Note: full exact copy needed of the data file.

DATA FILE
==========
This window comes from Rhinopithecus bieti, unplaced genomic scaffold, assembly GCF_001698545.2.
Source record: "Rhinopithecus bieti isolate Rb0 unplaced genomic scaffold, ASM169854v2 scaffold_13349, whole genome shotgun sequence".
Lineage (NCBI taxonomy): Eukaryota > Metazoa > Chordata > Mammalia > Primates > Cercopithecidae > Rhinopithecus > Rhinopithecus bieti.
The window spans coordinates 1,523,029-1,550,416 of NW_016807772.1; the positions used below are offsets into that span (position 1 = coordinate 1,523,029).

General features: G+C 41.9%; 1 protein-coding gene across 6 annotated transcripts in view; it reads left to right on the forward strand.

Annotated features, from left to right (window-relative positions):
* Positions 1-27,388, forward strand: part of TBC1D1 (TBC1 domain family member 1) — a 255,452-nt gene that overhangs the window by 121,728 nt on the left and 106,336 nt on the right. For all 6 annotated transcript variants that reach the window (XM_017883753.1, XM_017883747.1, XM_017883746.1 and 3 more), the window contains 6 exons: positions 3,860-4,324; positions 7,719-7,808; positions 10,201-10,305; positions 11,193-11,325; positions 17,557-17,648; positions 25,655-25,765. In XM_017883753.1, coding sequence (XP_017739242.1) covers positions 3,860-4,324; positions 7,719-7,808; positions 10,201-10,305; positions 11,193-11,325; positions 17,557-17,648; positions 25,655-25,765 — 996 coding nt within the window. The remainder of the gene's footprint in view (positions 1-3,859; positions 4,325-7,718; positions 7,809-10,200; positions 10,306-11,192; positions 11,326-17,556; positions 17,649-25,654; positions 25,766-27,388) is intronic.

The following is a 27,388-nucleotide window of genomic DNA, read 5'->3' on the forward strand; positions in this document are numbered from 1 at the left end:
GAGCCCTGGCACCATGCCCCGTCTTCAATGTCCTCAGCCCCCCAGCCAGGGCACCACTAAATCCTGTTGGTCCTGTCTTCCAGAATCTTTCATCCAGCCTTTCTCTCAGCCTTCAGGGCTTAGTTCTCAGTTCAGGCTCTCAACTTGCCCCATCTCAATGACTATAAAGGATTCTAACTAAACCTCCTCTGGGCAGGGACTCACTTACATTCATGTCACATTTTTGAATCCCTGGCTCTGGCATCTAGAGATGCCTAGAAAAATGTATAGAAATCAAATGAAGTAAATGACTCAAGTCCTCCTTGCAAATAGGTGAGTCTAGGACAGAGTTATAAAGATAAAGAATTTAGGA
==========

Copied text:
This window comes from Rhinopithecus bieti, unplaced genomic scaffold, assembly GCF_001698545.2.
Source record: "Rhinopithecus bieti isolate Rb0 unplaced genomic scaffold, ASM169854v2 scaffold_13349, whole genome shotgun sequence".
Lineage (NCBI taxonomy): Eukaryota > Metazoa > Chordata > Mammalia > Primates > Cercopithecidae > Rhinopithecus > Rhinopithecus bieti.
The window spans coordinates 1,523,029-1,550,416 of NW_016807772.1; the positions used below are offsets into that span (position 1 = coordinate 1,523,029).

General features: G+C 41.9%; 1 protein-coding gene across 6 annotated transcripts in view; it reads left to right on the forward strand.

Annotated features, from left to right (window-relative positions):
* Positions 1-27,388, forward strand: part of TBC1D1 (TBC1 domain family member 1) — a 255,452-nt gene that overhangs the window by 121,728 nt on the left and 106,336 nt on the right. For all 6 annotated transcript variants that reach the window (XM_017883753.1, XM_017883747.1, XM_017883746.1 and 3 more), the window contains 6 exons: positions 3,860-4,324; positions 7,719-7,808; positions 10,201-10,305; positions 11,193-11,325; positions 17,557-17,648; positions 25,655-25,765. In XM_017883753.1, coding sequence (XP_017739242.1) covers positions 3,860-4,324; positions 7,719-7,808; positions 10,201-10,305; positions 11,193-11,325; positions 17,557-17,648; positions 25,655-25,765 — 996 coding nt within the window. The remainder of the gene's footprint in view (positions 1-3,859; positions 4,325-7,718; positions 7,809-10,200; positions 10,306-11,192; positions 11,326-17,556; positions 17,649-25,654; positions 25,766-27,388) is intronic.

The following is a 27,388-nucleotide window of genomic DNA, read 5'->3' on the forward strand; positions in this document are numbered from 1 at the left end:
GAGCCCTGGCACCATGCCCCGTCTTCAATGTCCTCAGCCCCCCAGCCAGGGCACCACTAAATCCTGTTGGTCCTGTCTTCCAGAATCTTTCATCCAGCCTTTCTCTCAGCCTTCAGGGCTTAGTTCTCAGTTCAGGCTCTCAACTTGCCCCATCTCAATGACTATAAAGGATTCTAACTAAACCTCCTCTGGGCAGGGACTCACTTACATTCATGTCACATTTTTGAATCCCTGGCTCTGGCATCTAGAGATGCCTAGAAAAATGTATAGAAATCAAATGAAGTAAATGACTCAAGTCCTCCTTGCAAATAGGTGAGTCTAGGACAGAGTTATAAAGATAAAGAATTTAGGA